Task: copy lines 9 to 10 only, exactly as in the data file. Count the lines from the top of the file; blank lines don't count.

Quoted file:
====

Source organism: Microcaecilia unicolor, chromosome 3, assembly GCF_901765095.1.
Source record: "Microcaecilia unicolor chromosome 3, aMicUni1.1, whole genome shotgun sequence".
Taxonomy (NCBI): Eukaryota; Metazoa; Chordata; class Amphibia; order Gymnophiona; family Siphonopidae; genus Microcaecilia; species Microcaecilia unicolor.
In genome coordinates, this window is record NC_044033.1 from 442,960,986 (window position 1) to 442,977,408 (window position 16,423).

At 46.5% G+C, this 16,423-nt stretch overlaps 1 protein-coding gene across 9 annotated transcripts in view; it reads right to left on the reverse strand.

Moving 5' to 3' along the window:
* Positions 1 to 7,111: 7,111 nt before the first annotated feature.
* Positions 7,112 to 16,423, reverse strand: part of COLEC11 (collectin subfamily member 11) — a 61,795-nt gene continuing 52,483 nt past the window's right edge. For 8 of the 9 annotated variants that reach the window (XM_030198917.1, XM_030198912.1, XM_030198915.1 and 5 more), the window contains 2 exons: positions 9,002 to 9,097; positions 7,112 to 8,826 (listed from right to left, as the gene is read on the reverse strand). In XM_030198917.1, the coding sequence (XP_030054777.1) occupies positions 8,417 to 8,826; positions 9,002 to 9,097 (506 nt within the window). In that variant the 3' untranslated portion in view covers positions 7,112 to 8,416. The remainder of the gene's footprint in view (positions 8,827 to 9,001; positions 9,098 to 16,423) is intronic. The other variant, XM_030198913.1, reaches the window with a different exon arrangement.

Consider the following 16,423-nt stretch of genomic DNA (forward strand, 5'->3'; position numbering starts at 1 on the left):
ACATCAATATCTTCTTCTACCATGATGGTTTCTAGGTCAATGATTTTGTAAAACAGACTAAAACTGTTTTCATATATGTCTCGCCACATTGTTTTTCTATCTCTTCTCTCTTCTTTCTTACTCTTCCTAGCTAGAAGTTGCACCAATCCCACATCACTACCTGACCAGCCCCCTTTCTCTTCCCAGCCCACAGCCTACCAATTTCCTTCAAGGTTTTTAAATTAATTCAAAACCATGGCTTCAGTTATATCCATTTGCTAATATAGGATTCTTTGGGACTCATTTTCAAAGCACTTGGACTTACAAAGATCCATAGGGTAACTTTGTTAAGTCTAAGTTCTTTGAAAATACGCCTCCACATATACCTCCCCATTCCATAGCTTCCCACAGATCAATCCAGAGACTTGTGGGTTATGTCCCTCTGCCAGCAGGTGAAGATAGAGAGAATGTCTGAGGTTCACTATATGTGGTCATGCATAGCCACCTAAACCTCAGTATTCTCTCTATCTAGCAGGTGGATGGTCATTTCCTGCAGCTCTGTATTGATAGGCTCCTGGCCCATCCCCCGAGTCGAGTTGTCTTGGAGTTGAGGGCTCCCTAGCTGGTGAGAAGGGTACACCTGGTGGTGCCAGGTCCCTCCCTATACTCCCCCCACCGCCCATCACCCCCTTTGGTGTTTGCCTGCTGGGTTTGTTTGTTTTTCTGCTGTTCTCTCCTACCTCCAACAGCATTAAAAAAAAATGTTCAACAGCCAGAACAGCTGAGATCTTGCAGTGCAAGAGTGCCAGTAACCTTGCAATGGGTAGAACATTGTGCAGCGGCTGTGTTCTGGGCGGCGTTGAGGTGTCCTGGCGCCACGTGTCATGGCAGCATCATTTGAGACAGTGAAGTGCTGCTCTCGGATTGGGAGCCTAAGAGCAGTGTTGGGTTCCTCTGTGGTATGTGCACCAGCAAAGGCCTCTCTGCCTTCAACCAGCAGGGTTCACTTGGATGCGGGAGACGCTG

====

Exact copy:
Consider the following 16,423-nt stretch of genomic DNA (forward strand, 5'->3'; position numbering starts at 1 on the left):
ACATCAATATCTTCTTCTACCATGATGGTTTCTAGGTCAATGATTTTGTAAAACAGACTAAAACTGTTTTCATATATGTCTCGCCACATTGTTTTTCTATCTCTTCTCTCTTCTTTCTTACTCTTCCTAGCTAGAAGTTGCACCAATCCCACATCACTACCTGACCAGCCCCCTTTCTCTTCCCAGCCCACAGCCTACCAATTTCCTTCAAGGTTTTTAAATTAATTCAAAACCATGGCTTCAGTTATATCCATTTGCTAATATAGGATTCTTTGGGACTCATTTTCAAAGCACTTGGACTTACAAAGATCCATAGGGTAACTTTGTTAAGTCTAAGTTCTTTGAAAATACGCCTCCACATATACCTCCCCATTCCATAGCTTCCCACAGATCAATCCAGAGACTTGTGGGTTATGTCCCTCTGCCAGCAGGTGAAGATAGAGAGAATGTCTGAGGTTCACTATATGTGGTCATGCATAGCCACCTAAACCTCAGTATTCTCTCTATCTAGCAGGTGGATGGTCATTTCCTGCAGCTCTGTATTGATAGGCTCCTGGCCCATCCCCCGAGTCGAGTTGTCTTGGAGTTGAGGGCTCCCTAGCTGGTGAGAAGGGTACACCTGGTGGTGCCAGGTCCCTCCCTATACTCCCCCCACCGCCCATCACCCCCTTTGGTGTTTGCCTGCTGGGTTTGTTTGTTTTTCTGCTGTTCTCTCCTACCTCCAACAGCATTAAAAAAAAATGTTCAACAGCCAGAACAGCTGAGATCTTGCAGTGCAAGAGTGCCAGTAACCTTGCAATGGGTAGAACATTGTGCAGCGGCTGTGTTCTGGGCGGCGTTGAGGTGTCCTGGCGCCACGTGTCATGGCAGCATCATTTGAGACAGTGAAGTGCTGCTCTCGGATTGGGAGCCTAAGAGCAGTGTTGGGTTCCTCTGTGGTATGTGCACCAGCAAAGGCCTCTCTGCCTTCAACCAGCAGGGTTCACTTGGATGCGGGAGACGCTG